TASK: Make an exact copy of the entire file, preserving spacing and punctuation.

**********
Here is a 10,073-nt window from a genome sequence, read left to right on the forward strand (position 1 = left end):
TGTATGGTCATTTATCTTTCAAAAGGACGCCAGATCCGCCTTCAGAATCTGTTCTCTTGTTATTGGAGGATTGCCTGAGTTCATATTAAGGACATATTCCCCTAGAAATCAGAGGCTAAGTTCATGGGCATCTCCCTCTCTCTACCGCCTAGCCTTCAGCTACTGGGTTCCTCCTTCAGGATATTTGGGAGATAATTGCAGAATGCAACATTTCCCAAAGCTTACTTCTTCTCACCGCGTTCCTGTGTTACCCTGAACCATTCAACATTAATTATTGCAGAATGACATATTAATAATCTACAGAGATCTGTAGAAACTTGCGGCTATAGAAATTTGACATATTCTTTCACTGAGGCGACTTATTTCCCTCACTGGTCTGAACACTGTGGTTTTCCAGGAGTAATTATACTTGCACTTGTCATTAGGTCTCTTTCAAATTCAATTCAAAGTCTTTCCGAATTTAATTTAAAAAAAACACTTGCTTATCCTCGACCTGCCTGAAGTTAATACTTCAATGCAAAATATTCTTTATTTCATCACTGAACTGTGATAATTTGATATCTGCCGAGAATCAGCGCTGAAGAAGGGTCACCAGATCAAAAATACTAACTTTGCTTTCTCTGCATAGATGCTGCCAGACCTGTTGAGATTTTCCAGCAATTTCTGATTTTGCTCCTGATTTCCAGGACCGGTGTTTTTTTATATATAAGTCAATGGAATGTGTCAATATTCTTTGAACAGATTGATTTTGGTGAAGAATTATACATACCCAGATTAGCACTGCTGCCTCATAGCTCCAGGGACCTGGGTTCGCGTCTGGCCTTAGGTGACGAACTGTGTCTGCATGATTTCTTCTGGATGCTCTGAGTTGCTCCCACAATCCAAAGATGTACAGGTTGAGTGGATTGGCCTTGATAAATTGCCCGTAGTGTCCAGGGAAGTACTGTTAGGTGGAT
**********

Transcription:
Here is a 10,073-nt window from a genome sequence, read left to right on the forward strand (position 1 = left end):
TGTATGGTCATTTATCTTTCAAAAGGACGCCAGATCCGCCTTCAGAATCTGTTCTCTTGTTATTGGAGGATTGCCTGAGTTCATATTAAGGACATATTCCCCTAGAAATCAGAGGCTAAGTTCATGGGCATCTCCCTCTCTCTACCGCCTAGCCTTCAGCTACTGGGTTCCTCCTTCAGGATATTTGGGAGATAATTGCAGAATGCAACATTTCCCAAAGCTTACTTCTTCTCACCGCGTTCCTGTGTTACCCTGAACCATTCAACATTAATTATTGCAGAATGACATATTAATAATCTACAGAGATCTGTAGAAACTTGCGGCTATAGAAATTTGACATATTCTTTCACTGAGGCGACTTATTTCCCTCACTGGTCTGAACACTGTGGTTTTCCAGGAGTAATTATACTTGCACTTGTCATTAGGTCTCTTTCAAATTCAATTCAAAGTCTTTCCGAATTTAATTTAAAAAAAACACTTGCTTATCCTCGACCTGCCTGAAGTTAATACTTCAATGCAAAATATTCTTTATTTCATCACTGAACTGTGATAATTTGATATCTGCCGAGAATCAGCGCTGAAGAAGGGTCACCAGATCAAAAATACTAACTTTGCTTTCTCTGCATAGATGCTGCCAGACCTGTTGAGATTTTCCAGCAATTTCTGATTTTGCTCCTGATTTCCAGGACCGGTGTTTTTTTATATATAAGTCAATGGAATGTGTCAATATTCTTTGAACAGATTGATTTTGGTGAAGAATTATACATACCCAGATTAGCACTGCTGCCTCATAGCTCCAGGGACCTGGGTTCGCGTCTGGCCTTAGGTGACGAACTGTGTCTGCATGATTTCTTCTGGATGCTCTGAGTTGCTCCCACAATCCAAAGATGTACAGGTTGAGTGGATTGGCCTTGATAAATTGCCCGTAGTGTCCAGGGAAGTACTGTTAGGTGGAT